The other side of that argument might be that even prior to Obamacare, the Congress had taxed inactivity -- for example, in Internal Revenue Code section 4971 (relating to the tax on a failure to do something: a failure to meet certain minimum funding standards in connection with a section 412 plan). In that case, a failure to pay the liability for certain required contributions to the plan by the end of a given year results in the imposition of a tax. This is, arguably, a tax imposed for failure to engage in an economic activity.

And, on the "penalty" side, the Code is full of provisions imposing penalties for economic inactivity -- in the sense of the failure to affirmatively do something that certainly involves economic activity, such as failure to timely pay a tax.

Of course, taxing economic inactivity under either section 5000A (the Obamacare individual mandate) or section 4971 could be ruled unconstitutional. And the mere fact that that the courts might not have much of a problem (in terms of constitutionality) with section 4971 does not necessarily mean that section 5000A would easily pass with flying colors. They're very different provisions with different effects.
...why is anyone in this [losthorizons] community paying the least attention to...'Larry Williams' [Famspear], or other purveyors of disinformation from...quatloos? – Pete Hendrickson, former inmate 15406-039, Fed’l Bureau of Prisons

.
Pirate Purveyor of the Last Word
Posts: 1683
Joined: Wed Dec 31, 2003 3:06 am

Re: Obamacare and Frivolous Return Penalties

Postby . » Tue Mar 27, 2012 4:12 pm

Famspear wrote:The other side of that argument might be that even prior to Obamacare, the Congress had taxed inactivity -- for example, in Internal Revenue Code section 4971 (relating to the tax on a failure to do something: a failure to meet certain minimum funding standards in connection with a section 412 plan). In that case, a failure to pay the liability for certain required contributions to the plan by the end of a given year results in the imposition of a tax. This is, arguably, a tax imposed for failure to engage in an economic activity.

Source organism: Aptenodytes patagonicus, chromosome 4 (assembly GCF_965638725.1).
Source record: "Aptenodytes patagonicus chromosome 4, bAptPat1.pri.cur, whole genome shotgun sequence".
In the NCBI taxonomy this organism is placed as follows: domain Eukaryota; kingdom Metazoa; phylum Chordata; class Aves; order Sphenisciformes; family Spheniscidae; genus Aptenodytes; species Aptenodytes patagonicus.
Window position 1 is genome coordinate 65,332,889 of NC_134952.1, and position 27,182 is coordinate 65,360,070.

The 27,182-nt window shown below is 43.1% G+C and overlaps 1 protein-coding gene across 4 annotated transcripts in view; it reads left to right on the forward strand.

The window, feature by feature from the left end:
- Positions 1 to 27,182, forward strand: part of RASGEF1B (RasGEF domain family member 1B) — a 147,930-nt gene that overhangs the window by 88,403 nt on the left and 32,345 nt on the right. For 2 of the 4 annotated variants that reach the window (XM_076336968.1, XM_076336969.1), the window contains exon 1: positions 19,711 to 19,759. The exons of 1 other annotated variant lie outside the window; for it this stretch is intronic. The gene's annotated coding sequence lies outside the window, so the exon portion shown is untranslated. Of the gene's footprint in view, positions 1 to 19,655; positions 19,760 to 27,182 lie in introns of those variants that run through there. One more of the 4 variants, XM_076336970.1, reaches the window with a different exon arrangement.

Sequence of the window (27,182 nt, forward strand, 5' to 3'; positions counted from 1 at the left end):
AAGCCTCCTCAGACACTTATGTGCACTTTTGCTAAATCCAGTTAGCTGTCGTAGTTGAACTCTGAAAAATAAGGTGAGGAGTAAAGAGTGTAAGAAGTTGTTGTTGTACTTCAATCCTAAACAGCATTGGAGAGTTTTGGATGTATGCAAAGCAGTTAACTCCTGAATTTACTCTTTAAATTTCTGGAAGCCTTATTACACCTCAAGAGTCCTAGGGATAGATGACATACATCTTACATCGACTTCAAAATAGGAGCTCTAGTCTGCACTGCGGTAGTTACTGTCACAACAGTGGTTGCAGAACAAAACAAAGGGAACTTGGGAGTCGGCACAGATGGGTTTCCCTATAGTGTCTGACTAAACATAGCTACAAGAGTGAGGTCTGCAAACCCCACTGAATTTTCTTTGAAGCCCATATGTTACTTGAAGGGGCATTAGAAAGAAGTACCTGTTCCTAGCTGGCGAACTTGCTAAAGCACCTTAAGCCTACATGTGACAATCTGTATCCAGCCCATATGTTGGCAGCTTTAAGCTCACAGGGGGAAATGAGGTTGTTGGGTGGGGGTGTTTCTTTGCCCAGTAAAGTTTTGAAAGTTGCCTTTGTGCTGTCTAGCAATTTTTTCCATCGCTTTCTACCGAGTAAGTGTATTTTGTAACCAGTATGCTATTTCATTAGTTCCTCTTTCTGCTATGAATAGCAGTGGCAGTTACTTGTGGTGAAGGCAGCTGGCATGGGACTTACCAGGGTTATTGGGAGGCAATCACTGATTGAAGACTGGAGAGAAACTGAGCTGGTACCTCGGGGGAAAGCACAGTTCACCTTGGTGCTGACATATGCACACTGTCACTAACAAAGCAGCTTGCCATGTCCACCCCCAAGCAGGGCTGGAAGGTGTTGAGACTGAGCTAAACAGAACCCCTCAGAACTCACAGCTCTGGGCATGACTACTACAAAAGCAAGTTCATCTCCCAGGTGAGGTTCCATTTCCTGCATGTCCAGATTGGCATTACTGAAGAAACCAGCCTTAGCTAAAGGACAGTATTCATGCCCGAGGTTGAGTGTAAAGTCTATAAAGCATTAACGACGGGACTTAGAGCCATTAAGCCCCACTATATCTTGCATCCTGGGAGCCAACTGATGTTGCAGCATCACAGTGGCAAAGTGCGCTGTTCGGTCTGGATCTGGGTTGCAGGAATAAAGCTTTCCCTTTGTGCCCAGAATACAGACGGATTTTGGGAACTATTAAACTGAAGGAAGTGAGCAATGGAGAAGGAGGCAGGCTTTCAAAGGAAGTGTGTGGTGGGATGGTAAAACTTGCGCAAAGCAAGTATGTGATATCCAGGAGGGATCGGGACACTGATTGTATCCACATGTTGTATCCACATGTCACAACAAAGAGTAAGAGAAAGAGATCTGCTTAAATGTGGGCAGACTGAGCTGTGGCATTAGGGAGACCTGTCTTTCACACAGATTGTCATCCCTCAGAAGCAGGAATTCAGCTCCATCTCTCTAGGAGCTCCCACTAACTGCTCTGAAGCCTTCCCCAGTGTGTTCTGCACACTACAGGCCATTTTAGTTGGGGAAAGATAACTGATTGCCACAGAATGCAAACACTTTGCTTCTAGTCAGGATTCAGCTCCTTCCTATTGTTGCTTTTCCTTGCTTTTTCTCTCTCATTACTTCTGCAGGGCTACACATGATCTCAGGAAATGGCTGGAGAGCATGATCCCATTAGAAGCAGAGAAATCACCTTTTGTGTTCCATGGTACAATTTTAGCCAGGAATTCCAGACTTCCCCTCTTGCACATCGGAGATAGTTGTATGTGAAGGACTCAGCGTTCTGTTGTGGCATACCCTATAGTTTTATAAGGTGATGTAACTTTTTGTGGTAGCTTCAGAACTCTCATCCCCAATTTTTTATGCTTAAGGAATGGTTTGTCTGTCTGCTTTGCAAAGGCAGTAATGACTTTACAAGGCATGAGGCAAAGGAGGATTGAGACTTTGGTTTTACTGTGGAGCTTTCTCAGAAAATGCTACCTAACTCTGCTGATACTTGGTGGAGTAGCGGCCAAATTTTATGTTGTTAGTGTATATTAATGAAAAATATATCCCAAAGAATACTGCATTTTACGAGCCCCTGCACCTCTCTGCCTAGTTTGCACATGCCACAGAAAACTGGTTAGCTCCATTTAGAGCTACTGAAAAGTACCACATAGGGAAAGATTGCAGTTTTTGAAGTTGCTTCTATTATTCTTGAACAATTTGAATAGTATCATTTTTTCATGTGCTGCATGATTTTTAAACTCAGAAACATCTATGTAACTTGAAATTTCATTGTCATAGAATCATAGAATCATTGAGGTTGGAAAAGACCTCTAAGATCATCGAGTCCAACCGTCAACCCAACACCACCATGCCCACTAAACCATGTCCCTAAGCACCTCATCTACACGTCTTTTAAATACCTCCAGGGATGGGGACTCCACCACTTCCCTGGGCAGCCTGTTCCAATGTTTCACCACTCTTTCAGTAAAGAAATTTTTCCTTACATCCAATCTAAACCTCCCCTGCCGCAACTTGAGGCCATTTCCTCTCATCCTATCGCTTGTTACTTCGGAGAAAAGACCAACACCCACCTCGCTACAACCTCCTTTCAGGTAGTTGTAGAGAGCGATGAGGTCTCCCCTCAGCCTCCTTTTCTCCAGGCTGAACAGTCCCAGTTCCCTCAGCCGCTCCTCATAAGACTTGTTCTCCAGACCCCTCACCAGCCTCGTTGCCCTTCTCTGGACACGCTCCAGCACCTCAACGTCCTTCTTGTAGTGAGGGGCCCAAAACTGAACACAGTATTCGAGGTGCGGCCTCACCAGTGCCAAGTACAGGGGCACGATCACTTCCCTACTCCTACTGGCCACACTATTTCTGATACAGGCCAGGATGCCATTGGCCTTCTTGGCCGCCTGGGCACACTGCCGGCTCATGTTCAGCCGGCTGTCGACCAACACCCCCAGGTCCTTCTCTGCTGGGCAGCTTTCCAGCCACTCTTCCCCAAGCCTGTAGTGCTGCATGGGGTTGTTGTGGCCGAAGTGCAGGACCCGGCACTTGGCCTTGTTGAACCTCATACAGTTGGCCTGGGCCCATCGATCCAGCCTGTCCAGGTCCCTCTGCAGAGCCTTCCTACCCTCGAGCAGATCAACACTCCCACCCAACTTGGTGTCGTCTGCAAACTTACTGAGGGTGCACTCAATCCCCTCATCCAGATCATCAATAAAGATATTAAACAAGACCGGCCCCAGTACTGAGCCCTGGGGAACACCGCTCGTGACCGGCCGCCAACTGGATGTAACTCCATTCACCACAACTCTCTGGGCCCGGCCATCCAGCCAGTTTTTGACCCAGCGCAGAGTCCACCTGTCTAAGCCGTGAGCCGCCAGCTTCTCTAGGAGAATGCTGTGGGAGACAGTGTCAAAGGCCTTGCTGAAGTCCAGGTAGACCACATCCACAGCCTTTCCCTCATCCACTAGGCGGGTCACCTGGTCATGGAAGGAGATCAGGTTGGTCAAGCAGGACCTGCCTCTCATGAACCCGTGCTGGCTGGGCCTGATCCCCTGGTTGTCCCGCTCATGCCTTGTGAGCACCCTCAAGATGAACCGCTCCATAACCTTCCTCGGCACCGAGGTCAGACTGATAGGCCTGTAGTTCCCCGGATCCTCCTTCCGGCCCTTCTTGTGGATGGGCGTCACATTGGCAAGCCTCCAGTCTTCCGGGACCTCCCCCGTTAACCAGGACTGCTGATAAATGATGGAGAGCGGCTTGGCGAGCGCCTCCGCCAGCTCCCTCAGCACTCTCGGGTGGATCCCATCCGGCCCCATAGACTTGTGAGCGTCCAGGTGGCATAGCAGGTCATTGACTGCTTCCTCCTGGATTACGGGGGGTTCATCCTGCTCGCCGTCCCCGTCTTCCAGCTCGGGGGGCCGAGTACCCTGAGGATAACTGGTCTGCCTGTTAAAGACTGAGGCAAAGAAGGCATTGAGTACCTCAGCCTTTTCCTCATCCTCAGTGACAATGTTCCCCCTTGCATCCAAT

Oh, c'mon.

I'm not a lawyer, but if you don't have a Section 412 pension plan, you're not required to do squat. Squat, of course, being a very important and highly regarded legal term. (See Blackstone.)

It's certainly not any sort of precedent applicable to the citizenry at large.
All the States incorporated daughter corporations for transaction of business in the 1960s or so. - Some voice in Van Pelt's head, circa 2006.

Famspear
Knight Templar of the Sacred Tax
Posts: 7196
Joined: Sat May 19, 2007 1:59 pm
Location: Texas

Re: Obamacare and Frivolous Return Penalties

Postby Famspear » Tue Mar 27, 2012 4:23 pm

. wrote:I don't necessarily endorse the logic or efficacy of anything said in the Weekly Standard article, and, you're quite right, hair-splitting is something they thrive on, but, this issue is sort of foundational, no?

I find it a bit sad that we've come to a point where a matter of this momentous importance depends on the vote of one Justice.


Personally, although I agree that it's most likely to come down to a 5-4 decision (and I think it could go either way), I wouldn't be overly shocked if the ruling were to turn out to be 6-3, or even 7-2, that Obamacare (section 5000A mandate and all) is constitutional.

Oh, c'mon.

I'm not a lawyer, but if you don't have a Section 412 pension plan, you're not required to do squat....


"Oh, c'mon." You're helping me make one of my points: They're very different provisions with very different effects.

But that does not change the fact that in court, you have to be careful about constructing and presenting arguments that "prove too much," as we say in the legal profession. The argument (and some people are making this argument) that Congress simply cannot constitutionally tax economic inactivity -- the failure to buy health insurance, in this case -- is a weak argument. If you try to make that argument in open court without anticipating and dealing with the counter-arguments that the other side will easily recognize (e.g., nothing in the Constitution says that an excise must be limited to taxing an "activity" and no court has ruled that taxing "inactivity" violates the Constitution), you're not doing your best.